The church, a Grade II listed building, can trace its history back to the village of Bectun, Becton or Becthon, which was the name of the village in Saxon and Norman times, and its original meaning was a settlement by the bend. The bend is that of the River Rother. There was no mention of the church in the Domesday Survey of 1087 but it was noted as the “Church of Saint Radegwanda of Becton” in a late 13th century charter.
Based on the evidence of the original Norman Arch, rediscovered during the major restoration of the church in 1868, it is believed that the Church was built around 1150 AD. The Tower Arch remains and is Early English. The Church was developed and improved with the Nave Arcade and with the original chancel windows in the Decorated Period. The side aisles and Nave roof were updated in the Perpendicular style in the 15th century. The present Tower was built around 1456.
Much redevelopment and improvement of the church was undertaken in Victorian times, following the appointment of Revd. George Antrobus in 1865. Finding that the building was in poor condition, he arranged for substantial work to be undertaken, including raising the floor to its original level; rebuilding the Chancel and South aisle walls; and completely re-roofing the Church.
The clock and chiming mechanism and the lych-gate were installed as First and Second World War Memorials. The current chimes were a replacement electronic system put in after the most recent re-ordering.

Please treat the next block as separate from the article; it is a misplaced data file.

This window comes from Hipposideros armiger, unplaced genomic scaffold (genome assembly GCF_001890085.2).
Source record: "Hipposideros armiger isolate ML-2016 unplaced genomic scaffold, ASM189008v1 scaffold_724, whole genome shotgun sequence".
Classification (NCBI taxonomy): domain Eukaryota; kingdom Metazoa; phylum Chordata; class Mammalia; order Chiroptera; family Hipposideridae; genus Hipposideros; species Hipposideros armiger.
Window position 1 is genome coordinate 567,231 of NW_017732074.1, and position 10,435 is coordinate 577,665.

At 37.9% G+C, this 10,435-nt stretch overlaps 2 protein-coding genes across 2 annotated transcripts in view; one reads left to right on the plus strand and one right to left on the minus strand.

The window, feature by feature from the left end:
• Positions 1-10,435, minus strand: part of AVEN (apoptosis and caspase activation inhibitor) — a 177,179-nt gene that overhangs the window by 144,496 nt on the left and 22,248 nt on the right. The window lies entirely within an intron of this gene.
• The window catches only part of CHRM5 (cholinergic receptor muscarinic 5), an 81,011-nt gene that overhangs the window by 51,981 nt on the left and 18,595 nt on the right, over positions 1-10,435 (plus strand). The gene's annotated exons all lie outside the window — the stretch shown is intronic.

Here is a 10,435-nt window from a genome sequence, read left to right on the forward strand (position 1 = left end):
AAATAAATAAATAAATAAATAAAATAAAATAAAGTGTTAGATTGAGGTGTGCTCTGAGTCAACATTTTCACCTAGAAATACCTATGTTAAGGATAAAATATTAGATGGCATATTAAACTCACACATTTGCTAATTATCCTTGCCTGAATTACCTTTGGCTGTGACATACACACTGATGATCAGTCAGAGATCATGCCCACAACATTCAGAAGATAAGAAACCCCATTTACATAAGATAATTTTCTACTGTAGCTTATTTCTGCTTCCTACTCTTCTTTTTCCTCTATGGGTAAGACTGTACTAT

The Church interior was re-ordered in 2007/8 to enable more flexible use and access as a community resource. The replacement of the pews with modern seating and the provision of kitchen and toilet areas enabled choral and youth theatre groups to make better use of the Church, as well as visits from local schools and the staff and residents of a nearby residential home for the elderly.
Some of the more significant historical and architectural features of the church are:-
- the present tower, dating from around 1456, has the curious capital design of a human head with a distended mouth
- an early 14th century restored piscina in the South Aisle that suggests there was an altar there
- the upper part of the window tracery on the South side of the Chancel is original from the 15th century
- stained glass windows installed in 1872, 1888 and c1870, and 15th century fragments in the aisle windows
- 19th century Italian alabaster reredos
- memorials including incised slab, 1480, to John Tynker, and brasses from 1667 and 1753.